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Weakest link?

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Quoting 'alansky' at Macslash.

AT&T isn't fit to lick Apple's boots, much less play in the same sandbox. But what to do? Apple needed a mobile network for the iPhone and Verizon is no better than AT&T. However, if AT&T thinks they can get away with treating Apple customers the way they treat their regular customers, they may be heading for a rude awakening. By virtue of their association with Apple, AT&T is now on center stage and looking pretty stupid tripping all over itself when the music has already started playing.

What's the big deal? Quoting Nitesh Dhanjani at O'Reilly.

I just got myself an iPhone and I'm extremely pleased with it. I think it's the best cell phone on the market - a sheer pleasure to use.

So far so good. But there's more.

The purpose of this post is to alert new iPhone customers about a security vulnerability in AT&T's voicemail system that has not been fixed for more than a year. As soon as I got my new AT&T number, I tested for this vulnerability and I can confirm that it still exists for new AT&T accounts (at least for iPhone customers). I can't force AT&T to fix this issue - but I can tell you about it so you know what to do to protect yourself from this vulnerability.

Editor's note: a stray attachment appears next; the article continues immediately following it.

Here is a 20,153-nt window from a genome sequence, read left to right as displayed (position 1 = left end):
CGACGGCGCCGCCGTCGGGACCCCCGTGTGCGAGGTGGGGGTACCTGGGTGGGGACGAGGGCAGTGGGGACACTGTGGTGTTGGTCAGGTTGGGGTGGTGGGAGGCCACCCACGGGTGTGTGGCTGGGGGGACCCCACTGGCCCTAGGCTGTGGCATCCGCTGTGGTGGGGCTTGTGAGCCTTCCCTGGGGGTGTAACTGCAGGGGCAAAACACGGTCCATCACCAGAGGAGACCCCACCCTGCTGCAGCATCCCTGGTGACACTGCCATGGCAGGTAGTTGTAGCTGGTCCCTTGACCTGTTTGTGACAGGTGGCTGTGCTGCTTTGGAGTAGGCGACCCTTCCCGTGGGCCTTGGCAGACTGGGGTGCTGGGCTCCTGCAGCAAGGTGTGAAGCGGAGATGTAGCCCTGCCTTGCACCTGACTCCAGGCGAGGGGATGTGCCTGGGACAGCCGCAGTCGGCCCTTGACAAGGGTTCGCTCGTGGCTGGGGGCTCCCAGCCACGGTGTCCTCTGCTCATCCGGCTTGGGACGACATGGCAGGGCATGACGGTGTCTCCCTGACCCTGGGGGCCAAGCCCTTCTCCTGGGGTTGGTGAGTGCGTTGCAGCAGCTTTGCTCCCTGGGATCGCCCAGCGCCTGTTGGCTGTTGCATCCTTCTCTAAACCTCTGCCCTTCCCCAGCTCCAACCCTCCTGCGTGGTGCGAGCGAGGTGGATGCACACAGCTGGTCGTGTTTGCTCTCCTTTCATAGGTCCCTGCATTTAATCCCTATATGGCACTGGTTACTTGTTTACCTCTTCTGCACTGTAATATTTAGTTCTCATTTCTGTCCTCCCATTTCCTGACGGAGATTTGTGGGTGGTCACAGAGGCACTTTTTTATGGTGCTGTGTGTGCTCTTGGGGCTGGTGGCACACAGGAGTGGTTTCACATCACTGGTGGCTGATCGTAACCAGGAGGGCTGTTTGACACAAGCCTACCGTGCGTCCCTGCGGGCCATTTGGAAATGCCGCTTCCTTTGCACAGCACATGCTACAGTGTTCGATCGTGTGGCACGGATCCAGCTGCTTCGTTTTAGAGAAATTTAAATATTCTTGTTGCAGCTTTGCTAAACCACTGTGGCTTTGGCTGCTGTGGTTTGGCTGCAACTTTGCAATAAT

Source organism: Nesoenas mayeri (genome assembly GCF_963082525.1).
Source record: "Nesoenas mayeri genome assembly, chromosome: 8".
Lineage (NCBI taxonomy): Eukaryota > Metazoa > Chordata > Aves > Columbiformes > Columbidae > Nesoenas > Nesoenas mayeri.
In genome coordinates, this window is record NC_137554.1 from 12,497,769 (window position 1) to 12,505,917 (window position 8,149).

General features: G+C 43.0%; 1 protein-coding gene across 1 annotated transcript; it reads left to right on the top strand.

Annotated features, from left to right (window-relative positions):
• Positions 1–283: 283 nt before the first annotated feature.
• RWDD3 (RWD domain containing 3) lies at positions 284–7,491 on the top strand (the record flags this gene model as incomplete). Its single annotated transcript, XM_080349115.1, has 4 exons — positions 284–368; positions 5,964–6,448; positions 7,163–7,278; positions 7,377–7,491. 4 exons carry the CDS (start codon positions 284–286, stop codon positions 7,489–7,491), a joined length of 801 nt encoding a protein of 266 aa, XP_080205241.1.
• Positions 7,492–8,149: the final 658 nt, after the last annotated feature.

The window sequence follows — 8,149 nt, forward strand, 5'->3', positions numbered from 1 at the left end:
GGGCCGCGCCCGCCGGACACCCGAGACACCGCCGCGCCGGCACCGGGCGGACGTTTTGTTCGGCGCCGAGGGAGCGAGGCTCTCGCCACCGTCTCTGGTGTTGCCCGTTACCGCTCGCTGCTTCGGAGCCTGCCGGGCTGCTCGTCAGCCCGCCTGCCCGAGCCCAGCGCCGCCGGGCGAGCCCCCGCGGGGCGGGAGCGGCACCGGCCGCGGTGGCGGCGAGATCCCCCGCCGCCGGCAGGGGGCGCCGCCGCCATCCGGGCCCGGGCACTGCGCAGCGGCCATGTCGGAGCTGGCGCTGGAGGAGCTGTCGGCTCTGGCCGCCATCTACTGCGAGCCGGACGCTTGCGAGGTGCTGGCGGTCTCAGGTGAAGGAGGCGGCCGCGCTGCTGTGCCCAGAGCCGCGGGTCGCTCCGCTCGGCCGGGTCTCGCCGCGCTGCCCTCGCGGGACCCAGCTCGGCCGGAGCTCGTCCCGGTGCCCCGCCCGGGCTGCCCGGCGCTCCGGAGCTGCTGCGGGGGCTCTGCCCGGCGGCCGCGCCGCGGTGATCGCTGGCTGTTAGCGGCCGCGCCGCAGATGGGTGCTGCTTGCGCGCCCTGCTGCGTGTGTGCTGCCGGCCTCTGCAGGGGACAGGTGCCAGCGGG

Dhanjani explains.

  1. Buy a calling card from Spoofcard. This service lets you spoof your caller ID.
  2. Use another phone and call your cell phone using Spoofcard. When the Spoofcard asks you what number you want to spoof, enter your number again.
  3. Do not pickup your cell phone. When the call goes into voicemail, if you are able to listen to your messages without being prompted for a password, then you are vulnerable.

Dhanjani winds up.

I sincerely hope AT&T get around to fixing this huge security hole in their voicemail system.

The progenitors of Unix, working as AT&T employees at least at that time, must be rolling restlessly in their graves. Except none of them are in their graves - and odds are they just don't give a hoot anymore anyway. But if they did they'd skip dinner tonight.

And it's ironic when so much work has gone into making such a securable system that's Internet ready to boot, that helped build the very infrastructure the Internet works on, that things like this occur - from the very company that fostered the technology in the first place.

See Also
iPhone OS X System Architecture

Thanks to Devon at Pixel Groovy for the excellent artwork.

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